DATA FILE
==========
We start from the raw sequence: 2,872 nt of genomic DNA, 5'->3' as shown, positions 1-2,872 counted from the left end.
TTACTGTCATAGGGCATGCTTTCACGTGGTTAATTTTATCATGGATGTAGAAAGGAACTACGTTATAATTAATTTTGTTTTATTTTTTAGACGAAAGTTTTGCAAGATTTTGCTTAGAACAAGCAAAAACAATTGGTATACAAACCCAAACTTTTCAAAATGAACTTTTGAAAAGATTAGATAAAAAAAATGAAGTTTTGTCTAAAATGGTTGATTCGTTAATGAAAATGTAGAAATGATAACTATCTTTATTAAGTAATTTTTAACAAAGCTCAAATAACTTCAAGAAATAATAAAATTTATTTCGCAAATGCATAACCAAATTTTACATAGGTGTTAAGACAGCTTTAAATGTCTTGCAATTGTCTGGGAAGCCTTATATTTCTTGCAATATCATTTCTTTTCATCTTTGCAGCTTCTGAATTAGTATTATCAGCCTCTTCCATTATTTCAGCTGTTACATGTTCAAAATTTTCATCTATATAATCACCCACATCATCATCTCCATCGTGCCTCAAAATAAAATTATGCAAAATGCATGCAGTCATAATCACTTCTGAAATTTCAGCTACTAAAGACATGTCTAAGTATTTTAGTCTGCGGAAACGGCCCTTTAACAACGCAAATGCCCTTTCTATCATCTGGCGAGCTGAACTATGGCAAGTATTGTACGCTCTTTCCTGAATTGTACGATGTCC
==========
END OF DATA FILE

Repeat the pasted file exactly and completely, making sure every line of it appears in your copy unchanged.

We start from the raw sequence: 2,872 nt of genomic DNA, 5'->3' as shown, positions 1-2,872 counted from the left end.
TTACTGTCATAGGGCATGCTTTCACGTGGTTAATTTTATCATGGATGTAGAAAGGAACTACGTTATAATTAATTTTGTTTTATTTTTTAGACGAAAGTTTTGCAAGATTTTGCTTAGAACAAGCAAAAACAATTGGTATACAAACCCAAACTTTTCAAAATGAACTTTTGAAAAGATTAGATAAAAAAAATGAAGTTTTGTCTAAAATGGTTGATTCGTTAATGAAAATGTAGAAATGATAACTATCTTTATTAAGTAATTTTTAACAAAGCTCAAATAACTTCAAGAAATAATAAAATTTATTTCGCAAATGCATAACCAAATTTTACATAGGTGTTAAGACAGCTTTAAATGTCTTGCAATTGTCTGGGAAGCCTTATATTTCTTGCAATATCATTTCTTTTCATCTTTGCAGCTTCTGAATTAGTATTATCAGCCTCTTCCATTATTTCAGCTGTTACATGTTCAAAATTTTCATCTATATAATCACCCACATCATCATCTCCATCGTGCCTCAAAATAAAATTATGCAAAATGCATGCAGTCATAATCACTTCTGAAATTTCAGCTACTAAAGACATGTCTAAGTATTTTAGTCTGCGGAAACGGCCCTTTAACAACGCAAATGCCCTTTCTATCATCTGGCGAGCTGAACTATGGCAAGTATTGTACGCTCTTTCCTGAATTGTACGATGTCC